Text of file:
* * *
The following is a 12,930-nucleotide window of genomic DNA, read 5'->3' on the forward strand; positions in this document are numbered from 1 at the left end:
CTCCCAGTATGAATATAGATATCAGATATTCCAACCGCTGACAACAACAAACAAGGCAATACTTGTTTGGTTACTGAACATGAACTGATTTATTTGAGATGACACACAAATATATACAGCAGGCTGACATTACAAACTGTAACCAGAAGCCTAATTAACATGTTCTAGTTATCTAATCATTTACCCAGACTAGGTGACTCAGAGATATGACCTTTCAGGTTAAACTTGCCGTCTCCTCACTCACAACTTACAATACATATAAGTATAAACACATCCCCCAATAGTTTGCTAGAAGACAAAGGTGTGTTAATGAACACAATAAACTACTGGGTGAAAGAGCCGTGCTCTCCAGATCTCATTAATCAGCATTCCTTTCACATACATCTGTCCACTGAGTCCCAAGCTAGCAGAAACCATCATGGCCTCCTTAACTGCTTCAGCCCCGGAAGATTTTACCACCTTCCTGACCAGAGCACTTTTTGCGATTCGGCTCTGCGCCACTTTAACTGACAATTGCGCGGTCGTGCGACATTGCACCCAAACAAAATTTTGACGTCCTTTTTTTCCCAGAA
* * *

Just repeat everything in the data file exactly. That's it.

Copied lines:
The following is a 12,930-nucleotide window of genomic DNA, read 5'->3' on the forward strand; positions in this document are numbered from 1 at the left end:
CTCCCAGTATGAATATAGATATCAGATATTCCAACCGCTGACAACAACAAACAAGGCAATACTTGTTTGGTTACTGAACATGAACTGATTTATTTGAGATGACACACAAATATATACAGCAGGCTGACATTACAAACTGTAACCAGAAGCCTAATTAACATGTTCTAGTTATCTAATCATTTACCCAGACTAGGTGACTCAGAGATATGACCTTTCAGGTTAAACTTGCCGTCTCCTCACTCACAACTTACAATACATATAAGTATAAACACATCCCCCAATAGTTTGCTAGAAGACAAAGGTGTGTTAATGAACACAATAAACTACTGGGTGAAAGAGCCGTGCTCTCCAGATCTCATTAATCAGCATTCCTTTCACATACATCTGTCCACTGAGTCCCAAGCTAGCAGAAACCATCATGGCCTCCTTAACTGCTTCAGCCCCGGAAGATTTTACCACCTTCCTGACCAGAGCACTTTTTGCGATTCGGCTCTGCGCCACTTTAACTGACAATTGCGCGGTCGTGCGACATTGCACCCAAACAAAATTTTGACGTCCTTTTTTTCCCAGAA